*6 Dupuy presented the testimony of Dr. John Allen Davis, Jr., an expert in orthopedic medicine and surgery. Dr. Davis performed an independent medical evaluation of plaintiff. He reviewed the medical records, test results and depositions, and examined plaintiff. His opinion is that plaintiff’s disc problems that appeared on diagnostic tests are the result of degenerative changes that are not uncommon for a man his age. He disagreed with Dr. Glorioso’s opinion that plaintiff has a herniation at L4–L5. Dr. Davis does not believe that the neck and back pain being experienced by plaintiff is related to the accident. He further stated that the carpal tunnel syndrome seen in plaintiff was probably related to his occupation, but was not related to the accident. Dr. Davis would not recommend surgery for plaintiff, but would recommend injections for his disc problems. In his opinion, the MRI and imaging studies performed on plaintiff did not show significant trauma.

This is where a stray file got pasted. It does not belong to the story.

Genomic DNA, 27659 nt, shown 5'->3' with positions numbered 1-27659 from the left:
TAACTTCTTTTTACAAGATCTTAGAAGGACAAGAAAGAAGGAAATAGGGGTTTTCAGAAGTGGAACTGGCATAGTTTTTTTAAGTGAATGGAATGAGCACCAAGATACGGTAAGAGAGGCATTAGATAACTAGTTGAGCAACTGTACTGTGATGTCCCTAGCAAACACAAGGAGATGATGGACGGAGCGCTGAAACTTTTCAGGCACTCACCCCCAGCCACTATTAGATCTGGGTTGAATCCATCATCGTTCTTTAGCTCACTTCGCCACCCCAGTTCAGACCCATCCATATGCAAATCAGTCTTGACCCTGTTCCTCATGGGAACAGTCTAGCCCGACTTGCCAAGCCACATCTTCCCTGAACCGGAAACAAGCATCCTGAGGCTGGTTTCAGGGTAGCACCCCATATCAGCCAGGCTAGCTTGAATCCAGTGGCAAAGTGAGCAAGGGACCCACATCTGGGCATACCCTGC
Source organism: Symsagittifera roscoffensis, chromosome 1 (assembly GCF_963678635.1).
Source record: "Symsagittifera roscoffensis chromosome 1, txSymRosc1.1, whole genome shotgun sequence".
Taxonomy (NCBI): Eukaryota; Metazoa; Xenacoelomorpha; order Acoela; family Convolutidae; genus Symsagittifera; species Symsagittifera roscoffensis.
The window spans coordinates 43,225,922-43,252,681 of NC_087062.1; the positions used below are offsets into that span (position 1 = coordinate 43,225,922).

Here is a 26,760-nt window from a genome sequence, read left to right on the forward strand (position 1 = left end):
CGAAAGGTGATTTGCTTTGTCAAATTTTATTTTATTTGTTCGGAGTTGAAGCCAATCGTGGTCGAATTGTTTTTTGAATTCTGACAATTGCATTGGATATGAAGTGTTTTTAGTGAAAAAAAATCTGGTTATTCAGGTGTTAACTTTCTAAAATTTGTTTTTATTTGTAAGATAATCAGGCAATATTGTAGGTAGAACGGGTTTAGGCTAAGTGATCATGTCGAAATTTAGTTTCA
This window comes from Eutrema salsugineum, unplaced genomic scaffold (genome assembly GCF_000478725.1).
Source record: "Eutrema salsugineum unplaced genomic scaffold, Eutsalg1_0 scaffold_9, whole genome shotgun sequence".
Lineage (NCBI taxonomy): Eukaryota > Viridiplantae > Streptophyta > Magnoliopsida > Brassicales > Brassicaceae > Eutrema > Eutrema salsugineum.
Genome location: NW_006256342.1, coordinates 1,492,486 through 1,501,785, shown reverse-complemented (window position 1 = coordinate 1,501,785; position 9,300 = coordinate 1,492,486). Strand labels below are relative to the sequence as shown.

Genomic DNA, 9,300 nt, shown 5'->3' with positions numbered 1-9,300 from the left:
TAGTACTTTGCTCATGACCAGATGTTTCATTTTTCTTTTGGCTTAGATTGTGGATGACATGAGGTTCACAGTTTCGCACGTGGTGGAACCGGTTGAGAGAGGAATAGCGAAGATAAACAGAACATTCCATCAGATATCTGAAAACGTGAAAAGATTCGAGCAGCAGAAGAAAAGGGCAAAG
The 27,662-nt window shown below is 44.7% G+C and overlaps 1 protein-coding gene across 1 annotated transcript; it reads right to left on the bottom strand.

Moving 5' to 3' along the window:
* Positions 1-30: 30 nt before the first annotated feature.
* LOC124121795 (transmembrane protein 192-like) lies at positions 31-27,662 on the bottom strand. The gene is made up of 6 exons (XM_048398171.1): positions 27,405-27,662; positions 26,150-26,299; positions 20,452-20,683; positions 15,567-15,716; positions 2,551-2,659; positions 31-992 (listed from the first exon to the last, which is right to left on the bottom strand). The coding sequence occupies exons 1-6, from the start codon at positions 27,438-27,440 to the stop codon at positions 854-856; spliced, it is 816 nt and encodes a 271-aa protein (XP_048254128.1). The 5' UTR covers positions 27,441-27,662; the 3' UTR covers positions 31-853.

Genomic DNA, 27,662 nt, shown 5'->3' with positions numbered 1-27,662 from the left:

Dr. Kevin Greve, an expert in the field of clinical neuropsychology, also testified on behalf of Dupuy. He performed a neuropsychological evaluation of plaintiff, and reviewed his medical records, including the report from neuropsychologist, Dr. Susan Andrews. He said he could not ascertain from the records if plaintiff actually lost consciousness after the accident, but the records do indicate that he sustained a concussion. Dr. Greve concluded that while plaintiff was not malingering, the physical and mental issues he continued to have at the time of trial demonstrated problems with concentration, depression and slowed mental speed. He stated that he does not believe that these mild, non-specific symptoms are still related to the accident at this point.
On cross-examination, Dr. Greve conceded that plaintiff’s psychological state, his physical symptom presentation, and attention/concentration problems probably are related to the accident. He also agreed that plaintiff sustained a mild traumatic brain injury from this accident. He also agreed that physical signs like dizziness, vision disturbance, and buzzing sounds in the head can be physical manifestations of a traumatic brain injury. Dr. Greve admitted that brain atrophy takes time to develop following an injury. He estimated plaintiff’s pre-accident IQ could have been as high as 82, and was currently around 65.